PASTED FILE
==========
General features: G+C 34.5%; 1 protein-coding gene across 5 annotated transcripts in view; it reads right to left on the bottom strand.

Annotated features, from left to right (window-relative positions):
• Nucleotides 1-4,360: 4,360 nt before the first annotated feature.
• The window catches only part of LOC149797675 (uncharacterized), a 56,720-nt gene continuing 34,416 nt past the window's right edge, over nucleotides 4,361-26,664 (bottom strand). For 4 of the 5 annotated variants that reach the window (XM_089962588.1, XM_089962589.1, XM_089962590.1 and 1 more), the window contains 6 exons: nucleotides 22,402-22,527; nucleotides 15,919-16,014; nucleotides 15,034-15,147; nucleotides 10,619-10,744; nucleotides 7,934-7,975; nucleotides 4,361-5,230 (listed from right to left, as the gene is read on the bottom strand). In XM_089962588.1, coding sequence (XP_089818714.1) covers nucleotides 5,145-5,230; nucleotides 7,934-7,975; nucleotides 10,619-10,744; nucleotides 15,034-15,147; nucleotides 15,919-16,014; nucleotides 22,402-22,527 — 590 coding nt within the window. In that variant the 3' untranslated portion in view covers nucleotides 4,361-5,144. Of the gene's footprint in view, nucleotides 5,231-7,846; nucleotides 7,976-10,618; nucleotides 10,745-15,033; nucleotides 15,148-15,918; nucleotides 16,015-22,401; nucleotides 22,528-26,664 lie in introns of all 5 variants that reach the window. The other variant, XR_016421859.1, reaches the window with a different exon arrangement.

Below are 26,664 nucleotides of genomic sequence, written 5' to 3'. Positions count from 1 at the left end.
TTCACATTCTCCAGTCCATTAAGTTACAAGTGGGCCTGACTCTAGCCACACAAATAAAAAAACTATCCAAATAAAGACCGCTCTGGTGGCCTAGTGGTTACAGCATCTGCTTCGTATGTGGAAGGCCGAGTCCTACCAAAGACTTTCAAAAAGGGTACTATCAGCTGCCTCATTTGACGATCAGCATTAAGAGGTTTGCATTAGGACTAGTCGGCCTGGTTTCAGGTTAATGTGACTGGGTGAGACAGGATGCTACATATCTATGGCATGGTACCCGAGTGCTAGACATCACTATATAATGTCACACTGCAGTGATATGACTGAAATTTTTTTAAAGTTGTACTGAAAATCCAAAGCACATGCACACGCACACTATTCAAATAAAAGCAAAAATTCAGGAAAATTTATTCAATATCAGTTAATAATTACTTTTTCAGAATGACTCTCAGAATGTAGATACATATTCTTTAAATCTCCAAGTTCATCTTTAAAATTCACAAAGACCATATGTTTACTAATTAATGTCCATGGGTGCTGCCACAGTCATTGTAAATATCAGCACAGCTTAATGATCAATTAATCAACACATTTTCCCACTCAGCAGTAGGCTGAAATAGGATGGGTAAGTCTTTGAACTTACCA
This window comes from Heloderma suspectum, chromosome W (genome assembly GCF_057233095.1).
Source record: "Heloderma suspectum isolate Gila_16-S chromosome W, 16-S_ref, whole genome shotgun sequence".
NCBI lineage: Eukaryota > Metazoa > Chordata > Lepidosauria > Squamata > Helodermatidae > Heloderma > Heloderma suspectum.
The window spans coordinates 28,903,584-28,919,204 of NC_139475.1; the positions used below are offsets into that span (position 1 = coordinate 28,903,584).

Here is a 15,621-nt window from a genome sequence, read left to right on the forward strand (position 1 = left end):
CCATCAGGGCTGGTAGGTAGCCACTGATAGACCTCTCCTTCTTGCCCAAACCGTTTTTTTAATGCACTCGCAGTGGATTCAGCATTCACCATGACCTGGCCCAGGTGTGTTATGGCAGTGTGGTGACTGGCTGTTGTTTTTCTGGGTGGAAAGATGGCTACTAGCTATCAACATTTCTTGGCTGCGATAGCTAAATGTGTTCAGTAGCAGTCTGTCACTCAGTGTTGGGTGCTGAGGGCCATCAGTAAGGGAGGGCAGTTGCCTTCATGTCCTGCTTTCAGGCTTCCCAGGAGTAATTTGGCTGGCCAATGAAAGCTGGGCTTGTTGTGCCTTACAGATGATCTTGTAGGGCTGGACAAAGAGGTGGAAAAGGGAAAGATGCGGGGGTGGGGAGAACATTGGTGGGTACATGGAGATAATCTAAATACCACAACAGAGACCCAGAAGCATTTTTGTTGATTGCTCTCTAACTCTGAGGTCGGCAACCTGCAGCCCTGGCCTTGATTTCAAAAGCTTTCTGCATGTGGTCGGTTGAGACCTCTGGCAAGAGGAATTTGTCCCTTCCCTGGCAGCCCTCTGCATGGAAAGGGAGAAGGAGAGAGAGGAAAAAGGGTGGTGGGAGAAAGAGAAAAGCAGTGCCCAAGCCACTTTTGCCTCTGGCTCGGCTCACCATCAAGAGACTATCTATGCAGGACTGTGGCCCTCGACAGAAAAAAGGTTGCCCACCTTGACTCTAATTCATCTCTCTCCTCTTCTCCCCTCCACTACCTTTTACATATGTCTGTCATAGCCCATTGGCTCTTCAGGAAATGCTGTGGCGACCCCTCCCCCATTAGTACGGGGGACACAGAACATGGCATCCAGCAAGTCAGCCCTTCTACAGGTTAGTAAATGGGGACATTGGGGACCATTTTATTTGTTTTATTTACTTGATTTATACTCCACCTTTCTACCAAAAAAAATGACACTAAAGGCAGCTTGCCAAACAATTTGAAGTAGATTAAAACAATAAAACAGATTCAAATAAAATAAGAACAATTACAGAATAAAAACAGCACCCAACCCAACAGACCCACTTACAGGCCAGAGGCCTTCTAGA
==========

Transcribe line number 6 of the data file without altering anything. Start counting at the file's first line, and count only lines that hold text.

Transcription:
TTCACATTCTCCAGTCCATTAAGTTACAAGTGGGCCTGACTCTAGCCACACAAATAAAAAAACTATCCAAATAAAGACCGCTCTGGTGGCCTAGTGGTTACAGCATCTGCTTCGTATGTGGAAGGCCGAGTCCTACCAAAGACTTTCAAAAAGGGTACTATCAGCTGCCTCATTTGACGATCAGCATTAAGAGGTTTGCATTAGGACTAGTCGGCCTGGTTTCAGGTTAATGTGACTGGGTGAGACAGGATGCTACATATCTATGGCATGGTACCCGAGTGCTAGACATCACTATATAATGTCACACTGCAGTGATATGACTGAAATTTTTTTAAAGTTGTACTGAAAATCCAAAGCACATGCACACGCACACTATTCAAATAAAAGCAAAAATTCAGGAAAATTTATTCAATATCAGTTAATAATTACTTTTTCAGAATGACTCTCAGAATGTAGATACATATTCTTTAAATCTCCAAGTTCATCTTTAAAATTCACAAAGACCATATGTTTACTAATTAATGTCCATGGGTGCTGCCACAGTCATTGTAAATATCAGCACAGCTTAATGATCAATTAATCAACACATTTTCCCACTCAGCAGTAGGCTGAAATAGGATGGGTAAGTCTTTGAACTTACCA